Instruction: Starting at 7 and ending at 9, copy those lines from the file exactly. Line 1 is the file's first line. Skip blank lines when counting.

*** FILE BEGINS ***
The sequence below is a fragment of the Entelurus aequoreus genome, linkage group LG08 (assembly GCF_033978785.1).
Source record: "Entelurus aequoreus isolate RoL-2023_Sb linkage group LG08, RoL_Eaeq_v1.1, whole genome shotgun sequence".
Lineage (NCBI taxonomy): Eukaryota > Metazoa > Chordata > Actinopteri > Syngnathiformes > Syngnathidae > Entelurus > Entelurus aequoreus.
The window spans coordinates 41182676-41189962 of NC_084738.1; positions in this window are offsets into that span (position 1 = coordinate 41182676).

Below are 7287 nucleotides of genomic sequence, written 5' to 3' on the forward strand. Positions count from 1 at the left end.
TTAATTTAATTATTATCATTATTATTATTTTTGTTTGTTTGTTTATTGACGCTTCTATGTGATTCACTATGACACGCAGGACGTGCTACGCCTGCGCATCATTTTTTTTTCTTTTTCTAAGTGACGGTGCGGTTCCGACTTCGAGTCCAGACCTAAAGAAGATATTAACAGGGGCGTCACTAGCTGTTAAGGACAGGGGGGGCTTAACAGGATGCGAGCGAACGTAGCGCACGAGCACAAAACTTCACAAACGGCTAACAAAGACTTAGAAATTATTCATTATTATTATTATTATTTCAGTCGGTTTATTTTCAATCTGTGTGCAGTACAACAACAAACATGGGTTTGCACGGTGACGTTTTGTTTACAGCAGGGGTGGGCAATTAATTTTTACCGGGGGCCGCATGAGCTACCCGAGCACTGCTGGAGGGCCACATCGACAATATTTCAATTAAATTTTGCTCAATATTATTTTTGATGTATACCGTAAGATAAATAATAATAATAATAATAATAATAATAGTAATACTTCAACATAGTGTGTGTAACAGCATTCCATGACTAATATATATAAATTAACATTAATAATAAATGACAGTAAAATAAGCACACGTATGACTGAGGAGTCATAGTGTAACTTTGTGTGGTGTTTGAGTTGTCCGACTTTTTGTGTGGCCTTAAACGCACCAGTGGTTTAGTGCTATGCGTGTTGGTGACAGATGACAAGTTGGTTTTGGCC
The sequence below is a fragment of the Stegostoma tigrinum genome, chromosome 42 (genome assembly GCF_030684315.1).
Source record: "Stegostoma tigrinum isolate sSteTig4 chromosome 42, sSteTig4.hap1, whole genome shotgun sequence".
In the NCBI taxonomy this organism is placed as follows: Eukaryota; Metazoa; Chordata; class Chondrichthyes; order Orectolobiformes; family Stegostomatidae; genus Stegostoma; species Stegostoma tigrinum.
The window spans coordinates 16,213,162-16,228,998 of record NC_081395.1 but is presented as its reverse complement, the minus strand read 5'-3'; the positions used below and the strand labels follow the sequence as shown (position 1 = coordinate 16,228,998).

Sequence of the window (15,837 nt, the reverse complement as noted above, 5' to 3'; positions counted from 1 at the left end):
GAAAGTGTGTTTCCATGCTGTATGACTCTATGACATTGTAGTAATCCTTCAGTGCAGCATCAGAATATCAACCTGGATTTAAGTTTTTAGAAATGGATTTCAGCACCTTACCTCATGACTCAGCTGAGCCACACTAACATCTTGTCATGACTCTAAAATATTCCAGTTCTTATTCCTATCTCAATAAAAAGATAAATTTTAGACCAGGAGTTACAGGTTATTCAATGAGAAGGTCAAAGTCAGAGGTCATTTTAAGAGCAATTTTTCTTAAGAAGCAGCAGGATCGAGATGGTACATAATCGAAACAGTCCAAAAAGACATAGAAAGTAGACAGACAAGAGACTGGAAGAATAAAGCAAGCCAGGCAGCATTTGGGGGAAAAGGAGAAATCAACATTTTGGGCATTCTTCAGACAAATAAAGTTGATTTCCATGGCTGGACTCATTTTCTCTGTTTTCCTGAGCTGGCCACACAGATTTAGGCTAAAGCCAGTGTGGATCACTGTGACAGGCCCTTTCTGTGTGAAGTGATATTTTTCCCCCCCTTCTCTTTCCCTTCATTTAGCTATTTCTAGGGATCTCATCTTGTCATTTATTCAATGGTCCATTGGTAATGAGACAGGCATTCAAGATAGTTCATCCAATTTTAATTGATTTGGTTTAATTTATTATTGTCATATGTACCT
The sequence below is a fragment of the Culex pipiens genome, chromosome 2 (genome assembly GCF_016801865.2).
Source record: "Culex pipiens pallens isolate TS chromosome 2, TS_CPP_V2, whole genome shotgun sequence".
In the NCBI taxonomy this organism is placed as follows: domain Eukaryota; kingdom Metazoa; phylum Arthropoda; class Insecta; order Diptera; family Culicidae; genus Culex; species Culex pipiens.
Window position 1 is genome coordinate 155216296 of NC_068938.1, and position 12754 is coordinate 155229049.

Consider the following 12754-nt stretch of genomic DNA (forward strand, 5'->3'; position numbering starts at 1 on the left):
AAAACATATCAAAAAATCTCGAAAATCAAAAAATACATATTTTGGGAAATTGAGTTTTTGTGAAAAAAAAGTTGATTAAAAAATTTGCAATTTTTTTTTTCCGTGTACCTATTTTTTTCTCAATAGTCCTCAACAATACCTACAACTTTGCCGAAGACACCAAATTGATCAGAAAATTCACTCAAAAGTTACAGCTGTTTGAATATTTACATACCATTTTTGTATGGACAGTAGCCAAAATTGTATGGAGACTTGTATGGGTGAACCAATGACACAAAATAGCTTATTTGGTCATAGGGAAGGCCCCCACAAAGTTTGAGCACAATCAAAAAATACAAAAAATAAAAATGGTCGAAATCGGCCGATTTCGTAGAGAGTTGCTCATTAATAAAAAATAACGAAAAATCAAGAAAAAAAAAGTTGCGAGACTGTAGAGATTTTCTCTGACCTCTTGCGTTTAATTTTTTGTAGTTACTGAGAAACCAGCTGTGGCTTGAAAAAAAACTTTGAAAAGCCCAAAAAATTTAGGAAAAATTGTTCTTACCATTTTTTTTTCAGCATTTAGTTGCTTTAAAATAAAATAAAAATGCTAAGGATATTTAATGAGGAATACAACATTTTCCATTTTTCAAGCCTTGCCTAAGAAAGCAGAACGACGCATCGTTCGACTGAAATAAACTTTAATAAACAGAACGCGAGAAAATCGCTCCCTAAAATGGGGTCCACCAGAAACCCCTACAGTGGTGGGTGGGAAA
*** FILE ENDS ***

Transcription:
The sequence below is a fragment of the Stegostoma tigrinum genome, chromosome 42 (genome assembly GCF_030684315.1).
Source record: "Stegostoma tigrinum isolate sSteTig4 chromosome 42, sSteTig4.hap1, whole genome shotgun sequence".
In the NCBI taxonomy this organism is placed as follows: Eukaryota; Metazoa; Chordata; class Chondrichthyes; order Orectolobiformes; family Stegostomatidae; genus Stegostoma; species Stegostoma tigrinum.